Dear Valued Visitor,

We have noticed that you are using an ad blocker software.

Although advertisements on the web pages may degrade your experience, our business certainly depends on them and we can only keep providing you high-quality research based articles as long as we can display ads on our pages.

To view this article, you can disable your ad blocker and refresh this page or simply login.

We only allow registered users to use ad blockers. You can sign up for free by clicking here or you can login if you are already a member.

7 Statistics on Bullying, Cyberbullying, and Suicide in the US

Page 1 of 8

If there are still those believing that bullying isn’t a major issue, these 7 facts about bullying, cyberbullying, and suicide in the US won’t do much to change their opinion. For the rest of us, these are the grim reminders of a world our kids are facing every day both in school and at home.

Bullying is a very old behavior that has been with us for a long time. In some parts of the world, it is almost institutionalized and considered an unavoidable part of growing up. While this mindset is slowly changing, as more and more people realize just how harmful it is, we as a society still have a long way to go before we can put it behind us. Perhaps bullying will never be completely eradicated, just like other forms of unwanted behavior, but we can do a lot more to relieve the suffering caused by it and limit its scope. While the United States aren’t present on the list of  11 Countries With the Most Bullying in the World, there are still a staggering number of cases happening every day.

Each form of bullying – be it verbal, physical, relational and cyberbullying –  is extremely detrimental to the health of individuals exposed to it, especially children and young adults. The most devastating thing about bullying isn’t the act itself, but the victims’ inability to seek help, out of shame and fear of being ridiculed and told to “suck it up.” Only 17 percent of victims ask for help. Victims often develop social anxiety as a result, which leads to even more bullying, creating a vicious spiral that can  – and too often does – lead to suicide, or bullycide, as the bullying that ends in victim’s suicide is sometimes referred to. Cyberbullying can be even more devastating. While it does take place in digital space, the victims are often on their phones and computers at home, which is supposed to be the safest place on the planet for children. The fact that they are in fact being bullied in their room, with their parents present downstairs, leaves them feeling completely unprotected and vulnerable.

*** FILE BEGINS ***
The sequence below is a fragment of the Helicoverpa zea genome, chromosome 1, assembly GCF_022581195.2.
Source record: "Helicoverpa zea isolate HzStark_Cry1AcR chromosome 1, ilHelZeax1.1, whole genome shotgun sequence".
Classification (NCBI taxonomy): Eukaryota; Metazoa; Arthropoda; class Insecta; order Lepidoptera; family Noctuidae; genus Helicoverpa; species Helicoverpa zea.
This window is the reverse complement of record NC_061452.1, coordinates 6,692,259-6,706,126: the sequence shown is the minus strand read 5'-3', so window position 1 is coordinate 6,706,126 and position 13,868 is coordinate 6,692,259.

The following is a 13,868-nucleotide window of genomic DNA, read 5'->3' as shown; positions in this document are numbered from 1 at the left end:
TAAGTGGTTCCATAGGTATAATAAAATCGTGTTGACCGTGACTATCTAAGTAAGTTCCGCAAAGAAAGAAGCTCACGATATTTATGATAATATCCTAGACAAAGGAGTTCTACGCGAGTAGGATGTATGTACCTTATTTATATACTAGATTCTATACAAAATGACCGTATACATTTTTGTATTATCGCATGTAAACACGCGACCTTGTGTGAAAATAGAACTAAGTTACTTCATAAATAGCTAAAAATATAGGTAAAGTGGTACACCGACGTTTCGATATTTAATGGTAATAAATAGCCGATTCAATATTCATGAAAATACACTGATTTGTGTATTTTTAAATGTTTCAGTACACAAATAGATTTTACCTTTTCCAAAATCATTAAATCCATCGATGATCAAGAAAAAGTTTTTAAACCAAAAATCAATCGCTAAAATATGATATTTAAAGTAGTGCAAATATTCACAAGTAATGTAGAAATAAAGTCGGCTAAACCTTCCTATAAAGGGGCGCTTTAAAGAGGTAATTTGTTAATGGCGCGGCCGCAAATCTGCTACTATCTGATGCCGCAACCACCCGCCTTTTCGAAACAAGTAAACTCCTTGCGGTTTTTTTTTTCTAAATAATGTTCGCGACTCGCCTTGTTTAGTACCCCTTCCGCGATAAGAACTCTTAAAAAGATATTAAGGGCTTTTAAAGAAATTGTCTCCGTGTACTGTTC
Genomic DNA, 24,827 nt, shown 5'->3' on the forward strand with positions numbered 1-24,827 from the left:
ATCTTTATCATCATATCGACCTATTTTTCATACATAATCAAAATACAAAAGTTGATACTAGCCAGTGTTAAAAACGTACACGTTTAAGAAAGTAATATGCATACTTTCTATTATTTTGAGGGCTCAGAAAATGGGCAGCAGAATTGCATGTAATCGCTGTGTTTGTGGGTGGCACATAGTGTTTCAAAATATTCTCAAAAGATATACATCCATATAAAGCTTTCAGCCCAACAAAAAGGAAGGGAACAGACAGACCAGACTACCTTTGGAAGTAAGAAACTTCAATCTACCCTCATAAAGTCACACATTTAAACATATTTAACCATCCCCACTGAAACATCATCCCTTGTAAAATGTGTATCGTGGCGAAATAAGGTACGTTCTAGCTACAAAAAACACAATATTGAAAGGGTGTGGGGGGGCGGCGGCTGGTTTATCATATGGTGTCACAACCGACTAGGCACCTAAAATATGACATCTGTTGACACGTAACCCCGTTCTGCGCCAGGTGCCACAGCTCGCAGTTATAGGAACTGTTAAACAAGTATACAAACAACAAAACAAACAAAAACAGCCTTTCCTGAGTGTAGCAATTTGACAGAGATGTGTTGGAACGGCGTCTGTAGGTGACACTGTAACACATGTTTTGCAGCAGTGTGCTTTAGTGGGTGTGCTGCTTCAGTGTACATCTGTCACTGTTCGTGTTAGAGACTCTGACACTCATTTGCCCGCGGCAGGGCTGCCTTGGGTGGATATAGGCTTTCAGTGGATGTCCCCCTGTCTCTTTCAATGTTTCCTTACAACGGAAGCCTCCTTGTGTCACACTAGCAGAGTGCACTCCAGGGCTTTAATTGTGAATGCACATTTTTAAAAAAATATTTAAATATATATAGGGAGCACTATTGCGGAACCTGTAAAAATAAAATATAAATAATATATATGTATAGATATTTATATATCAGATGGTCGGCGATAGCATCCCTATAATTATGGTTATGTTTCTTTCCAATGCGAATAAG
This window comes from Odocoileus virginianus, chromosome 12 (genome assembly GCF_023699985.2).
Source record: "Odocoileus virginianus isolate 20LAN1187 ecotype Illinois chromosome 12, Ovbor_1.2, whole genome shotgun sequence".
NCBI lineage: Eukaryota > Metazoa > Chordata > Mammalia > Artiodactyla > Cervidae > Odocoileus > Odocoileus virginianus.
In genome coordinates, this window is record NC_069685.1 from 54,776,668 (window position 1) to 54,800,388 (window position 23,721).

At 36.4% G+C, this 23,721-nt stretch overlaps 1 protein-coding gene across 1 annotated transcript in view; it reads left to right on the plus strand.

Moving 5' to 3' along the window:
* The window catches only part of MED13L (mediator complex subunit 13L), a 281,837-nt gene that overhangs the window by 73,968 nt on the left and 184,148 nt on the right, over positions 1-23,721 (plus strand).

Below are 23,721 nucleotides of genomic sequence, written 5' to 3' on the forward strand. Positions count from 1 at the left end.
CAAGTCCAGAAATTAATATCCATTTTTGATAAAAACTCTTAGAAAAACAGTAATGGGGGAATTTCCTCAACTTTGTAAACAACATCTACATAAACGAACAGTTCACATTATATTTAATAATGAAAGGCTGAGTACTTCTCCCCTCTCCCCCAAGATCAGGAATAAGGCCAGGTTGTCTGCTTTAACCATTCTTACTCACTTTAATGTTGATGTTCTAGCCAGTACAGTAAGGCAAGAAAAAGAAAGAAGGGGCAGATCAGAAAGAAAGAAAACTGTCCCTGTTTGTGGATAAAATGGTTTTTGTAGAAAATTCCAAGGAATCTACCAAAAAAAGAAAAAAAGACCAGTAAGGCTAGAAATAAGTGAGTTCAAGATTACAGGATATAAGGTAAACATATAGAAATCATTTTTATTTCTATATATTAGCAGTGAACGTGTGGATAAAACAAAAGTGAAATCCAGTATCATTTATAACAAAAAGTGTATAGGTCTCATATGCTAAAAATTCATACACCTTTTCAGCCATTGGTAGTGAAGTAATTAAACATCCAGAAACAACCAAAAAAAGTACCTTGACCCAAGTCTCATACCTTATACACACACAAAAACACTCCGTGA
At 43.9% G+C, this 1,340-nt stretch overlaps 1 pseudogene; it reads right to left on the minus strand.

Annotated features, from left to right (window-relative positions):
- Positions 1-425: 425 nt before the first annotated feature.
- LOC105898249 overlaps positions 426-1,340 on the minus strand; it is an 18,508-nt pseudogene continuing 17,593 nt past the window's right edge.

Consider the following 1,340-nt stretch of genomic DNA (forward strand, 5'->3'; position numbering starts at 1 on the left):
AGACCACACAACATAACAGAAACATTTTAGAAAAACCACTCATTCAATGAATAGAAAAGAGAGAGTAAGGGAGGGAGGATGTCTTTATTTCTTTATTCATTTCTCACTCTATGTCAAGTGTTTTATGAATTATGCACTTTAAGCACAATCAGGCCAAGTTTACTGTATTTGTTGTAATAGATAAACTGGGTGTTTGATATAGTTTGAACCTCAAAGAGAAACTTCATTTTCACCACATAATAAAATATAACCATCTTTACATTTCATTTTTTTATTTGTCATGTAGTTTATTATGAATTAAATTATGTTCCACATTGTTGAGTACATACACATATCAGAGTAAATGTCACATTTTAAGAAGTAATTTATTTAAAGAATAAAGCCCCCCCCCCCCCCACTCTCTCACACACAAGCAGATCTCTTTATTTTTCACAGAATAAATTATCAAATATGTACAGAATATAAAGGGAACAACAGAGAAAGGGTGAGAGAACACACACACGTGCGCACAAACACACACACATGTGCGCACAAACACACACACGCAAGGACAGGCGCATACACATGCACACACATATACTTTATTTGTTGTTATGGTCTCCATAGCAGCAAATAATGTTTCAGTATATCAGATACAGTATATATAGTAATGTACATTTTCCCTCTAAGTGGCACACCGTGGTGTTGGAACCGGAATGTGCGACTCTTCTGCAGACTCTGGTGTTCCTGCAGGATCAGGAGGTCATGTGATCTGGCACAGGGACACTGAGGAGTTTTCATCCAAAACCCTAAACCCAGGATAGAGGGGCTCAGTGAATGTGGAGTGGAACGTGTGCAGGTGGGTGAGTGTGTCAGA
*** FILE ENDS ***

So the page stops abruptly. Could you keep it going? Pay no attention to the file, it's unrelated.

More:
Adults can also be victims of bullying and cyberbullying, a fact that is often overlooked whenever the subject is brought up. While the consequences are usually less drastic, since adults have better mechanisms of coping with such situation, they are still present. In the recent decade, we have seen improvements here as well, with anti-mobbing laws being passed worldwide.

Prevention is usually the best form of action when it comes to bullying and cyberbullying. Cyberbullying.org has a great resource any parent can use, called the Technology Contract, that clearly defines rights and obligation of a child when it comes to online behavior and, if enforced vigorously, can go a long way in preventing kids from both engaging in cyberbullying and being a victim of it. Don’t be fooled into thinking that bullying and cyberbullying doesn’t happen in your kids’ lives. It far more prevailing than you’d think and these 7 facts about bullying, cyberbullying, and suicide in the US will prove it to you.

Page 1 of 8